Our Reproductive Health guide empowers you with knowledge so you truly understand your body and ensure you are receiving the best medical treatment for any problems you may be experiencing. Good reproductive health is crucial for general health and taking positive action now lays the foundations for lifelong health. Reliable scientific information underpins everything we do and helps you take control of your wellbeing.
Polycystic Ovary Syndrome (PCOS)
If you are experiencing problems with your periods, having unexplained symptoms or have already been diagnosed with Polycystic Ovary Syndrome (PCOS), it helps to have an understanding of the condition to ensure you have the correct diagnosis and the right treatment. In this section, we explain the fundamentals of PCOS and take a closer look at:
- What is Polycystic Ovary Syndrome (PCOS)?
- What are polycystic ovaries?
- Underlying features of PCOS
- Diagnosing PCOS
- Investigations for PCOS
- What causes PCOS?
- Treatment for PCOS
- Irregular periods
- Skin problems
- Metformin for blood sugar control
- Anovulation (when you are not ovulating)
- PCOS, Weight & Metabolism
- PCOS and fertility
- Medical treatment to help ovulation
- Take-home messages if you have PCOS
What is Polycystic Ovary Syndrome (PCOS)?
Polycystic ovary syndrome (PCOS) is the commonest hormonal disturbance in women and is the main cause of problems with periods and ovulation. It is also the cause of 85–90 per cent of cases of anovulatory infertility. Aside from menstrual cycle disturbances (irregular or absent periods), the most significant problems if you have PCOS are difficulty in controlling body weight and skin problems (acne and unwanted hair growth on the face or body). Not all women with PCOS experience all of the symptoms and many will have relatively mild symptoms. If you have PCOS, the problems you experience may change over time. In particular, gaining weight can make PCOS symptoms worse.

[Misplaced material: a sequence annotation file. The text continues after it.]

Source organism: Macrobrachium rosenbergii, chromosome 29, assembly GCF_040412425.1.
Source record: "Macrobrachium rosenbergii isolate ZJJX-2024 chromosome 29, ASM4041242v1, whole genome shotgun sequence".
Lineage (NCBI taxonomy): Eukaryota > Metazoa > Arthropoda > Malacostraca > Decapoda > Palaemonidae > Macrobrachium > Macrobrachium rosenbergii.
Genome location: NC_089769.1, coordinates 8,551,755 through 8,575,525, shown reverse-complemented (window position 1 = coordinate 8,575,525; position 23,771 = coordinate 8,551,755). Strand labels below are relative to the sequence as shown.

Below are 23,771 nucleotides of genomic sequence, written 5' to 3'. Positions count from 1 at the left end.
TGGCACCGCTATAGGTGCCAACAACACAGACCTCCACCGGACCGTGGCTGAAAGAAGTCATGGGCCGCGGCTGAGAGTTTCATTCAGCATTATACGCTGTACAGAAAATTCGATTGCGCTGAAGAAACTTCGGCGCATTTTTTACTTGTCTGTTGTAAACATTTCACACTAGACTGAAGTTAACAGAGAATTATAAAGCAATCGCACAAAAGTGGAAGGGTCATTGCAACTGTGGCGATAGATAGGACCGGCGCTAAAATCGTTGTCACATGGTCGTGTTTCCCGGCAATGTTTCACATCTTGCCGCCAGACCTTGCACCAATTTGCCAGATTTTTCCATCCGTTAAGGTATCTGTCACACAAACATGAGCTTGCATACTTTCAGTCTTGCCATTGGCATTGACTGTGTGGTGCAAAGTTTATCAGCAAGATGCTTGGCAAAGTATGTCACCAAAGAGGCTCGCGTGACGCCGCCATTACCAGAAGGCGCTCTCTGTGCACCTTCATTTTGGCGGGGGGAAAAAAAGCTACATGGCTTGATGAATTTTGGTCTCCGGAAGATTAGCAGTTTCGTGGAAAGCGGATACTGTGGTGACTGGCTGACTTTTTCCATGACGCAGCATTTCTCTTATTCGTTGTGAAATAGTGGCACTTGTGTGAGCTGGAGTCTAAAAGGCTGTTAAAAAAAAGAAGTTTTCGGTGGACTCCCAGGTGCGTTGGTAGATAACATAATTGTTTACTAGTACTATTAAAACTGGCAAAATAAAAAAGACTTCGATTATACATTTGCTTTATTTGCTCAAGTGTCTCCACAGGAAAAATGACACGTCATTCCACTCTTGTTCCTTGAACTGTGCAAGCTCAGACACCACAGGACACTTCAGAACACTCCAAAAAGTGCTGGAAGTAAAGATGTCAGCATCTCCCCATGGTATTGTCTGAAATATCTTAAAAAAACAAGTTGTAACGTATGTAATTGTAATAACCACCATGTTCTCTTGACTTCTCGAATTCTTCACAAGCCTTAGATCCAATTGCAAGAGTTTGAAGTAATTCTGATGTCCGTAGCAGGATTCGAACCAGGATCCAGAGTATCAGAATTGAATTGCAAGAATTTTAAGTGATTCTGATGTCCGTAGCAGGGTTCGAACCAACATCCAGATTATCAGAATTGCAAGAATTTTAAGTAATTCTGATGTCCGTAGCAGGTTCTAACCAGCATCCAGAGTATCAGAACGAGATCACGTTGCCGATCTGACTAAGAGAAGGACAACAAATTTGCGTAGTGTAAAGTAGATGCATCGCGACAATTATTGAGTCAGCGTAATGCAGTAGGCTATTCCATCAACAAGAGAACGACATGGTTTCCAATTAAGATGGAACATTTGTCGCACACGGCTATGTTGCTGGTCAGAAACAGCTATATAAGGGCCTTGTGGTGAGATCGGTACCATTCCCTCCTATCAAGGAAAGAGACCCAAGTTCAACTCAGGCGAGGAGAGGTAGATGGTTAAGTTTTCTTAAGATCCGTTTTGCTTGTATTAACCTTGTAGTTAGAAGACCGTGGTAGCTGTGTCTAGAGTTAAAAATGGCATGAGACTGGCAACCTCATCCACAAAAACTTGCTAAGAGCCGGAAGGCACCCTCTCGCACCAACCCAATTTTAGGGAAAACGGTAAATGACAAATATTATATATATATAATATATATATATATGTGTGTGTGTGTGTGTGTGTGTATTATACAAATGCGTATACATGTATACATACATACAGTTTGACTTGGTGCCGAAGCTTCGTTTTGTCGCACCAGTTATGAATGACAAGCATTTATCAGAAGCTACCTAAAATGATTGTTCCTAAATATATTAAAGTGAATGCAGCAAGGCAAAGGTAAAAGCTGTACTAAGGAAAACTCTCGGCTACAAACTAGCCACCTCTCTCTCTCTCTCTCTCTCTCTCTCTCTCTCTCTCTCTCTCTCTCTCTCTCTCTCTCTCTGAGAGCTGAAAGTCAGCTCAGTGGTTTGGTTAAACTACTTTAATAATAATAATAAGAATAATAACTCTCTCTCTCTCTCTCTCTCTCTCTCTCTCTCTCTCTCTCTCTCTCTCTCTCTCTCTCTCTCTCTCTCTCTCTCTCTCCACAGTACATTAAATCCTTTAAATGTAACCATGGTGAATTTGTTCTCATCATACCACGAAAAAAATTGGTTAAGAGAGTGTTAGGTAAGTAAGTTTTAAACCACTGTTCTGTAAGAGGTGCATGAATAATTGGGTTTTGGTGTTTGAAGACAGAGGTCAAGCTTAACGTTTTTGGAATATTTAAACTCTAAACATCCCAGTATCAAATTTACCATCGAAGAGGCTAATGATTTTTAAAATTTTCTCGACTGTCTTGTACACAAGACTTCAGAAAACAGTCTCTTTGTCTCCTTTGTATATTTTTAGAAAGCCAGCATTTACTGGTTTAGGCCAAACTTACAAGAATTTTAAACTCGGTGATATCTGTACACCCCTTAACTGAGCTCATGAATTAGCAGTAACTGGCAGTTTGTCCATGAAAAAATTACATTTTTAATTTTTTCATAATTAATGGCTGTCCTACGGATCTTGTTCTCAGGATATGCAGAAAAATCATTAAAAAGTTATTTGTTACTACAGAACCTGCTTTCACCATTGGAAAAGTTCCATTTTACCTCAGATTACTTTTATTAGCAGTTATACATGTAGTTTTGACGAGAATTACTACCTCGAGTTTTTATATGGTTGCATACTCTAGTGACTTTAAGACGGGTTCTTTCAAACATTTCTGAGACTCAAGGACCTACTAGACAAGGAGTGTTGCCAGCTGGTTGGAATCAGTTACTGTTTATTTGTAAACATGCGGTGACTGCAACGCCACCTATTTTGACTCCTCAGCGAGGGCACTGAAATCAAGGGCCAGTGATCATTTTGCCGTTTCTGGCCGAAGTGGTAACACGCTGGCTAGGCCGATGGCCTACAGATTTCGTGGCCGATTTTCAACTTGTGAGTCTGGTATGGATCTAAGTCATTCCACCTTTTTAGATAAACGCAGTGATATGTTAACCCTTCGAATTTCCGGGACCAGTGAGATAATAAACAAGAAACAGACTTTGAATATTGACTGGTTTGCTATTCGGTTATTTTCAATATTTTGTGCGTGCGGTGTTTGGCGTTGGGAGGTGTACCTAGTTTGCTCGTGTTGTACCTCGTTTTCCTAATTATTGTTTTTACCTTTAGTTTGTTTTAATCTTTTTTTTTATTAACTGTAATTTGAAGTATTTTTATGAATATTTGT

If you have some of these problems and haven’t had a diagnosis, it’s important to be investigated for PCOS. This will involve an ultrasound scan and blood tests. It’s possible to have polycystic ovaries, as seen on ultrasound scan, without the full-blown syndrome. This happens in around 20–30 per cent of women whereas a smaller proportion will have symptoms of PCOS – perhaps 10–15 per cent. This does depend on where you come from, as there are worldwide and ethnic variations in the prevalence of the syndrome.
What are polycystic ovaries?
Polycystic ovaries contain many small follicles (incorrectly termed ‘cysts’) which each contain an egg and have started to grow, but do not reach a mature size and instead remain at a size of about 2–5mm in diameter. The diagnosis is best made by an ultrasound scan which visualises the ovaries and the small cysts within them. A polycystic ovary usually contains at least 20 of these small follicles or cysts and with modern ultrasound machines many more may be visible (these days we expect to see at least 20 per ovary, while a few years ago the diagnosis was made when 12 were seen). Sometimes blood tests show changes in hormone levels, although these changes are not universal and can vary considerably from person to person.
Underlying features of PCOS
Features of PCOS include:
- Androgen excess – elevated androgens (“male” hormones such as testosterone)
- Low oestrogen relative to testosterone
- High oestrogen relative to progesterone – this can lead to problems sustaining a pregnancy even if ovulation and fertilisation do occur
- Insulin resistance – when your body’s normal control of blood sugar by insulin becomes faulty
- High Anti-Müllerian hormone or AMH – the hormone produced by the high number of developing follicles (“cysts”) in the ovaries
These features can result in:
- Unwanted hair growth
- Irregular or absent periods and/or anovulation
- Difficulties conceiving
- Weight gain
- Increased risk of other health complications
- Increased sensitivity to factors such as vitamin D deficiency in fertility treatment outcomes
- Reduced egg quality
If you have a scan, the ultrasound picture is not always clear. Some women with PCOS may have an ultrasound scan that does not clearly demonstrate polycystic ovaries. This isn’t a problem as the syndrome is defined by the presence other characteristics. In order to be diagnosed with PCOS, you must have at least two out of three of the following: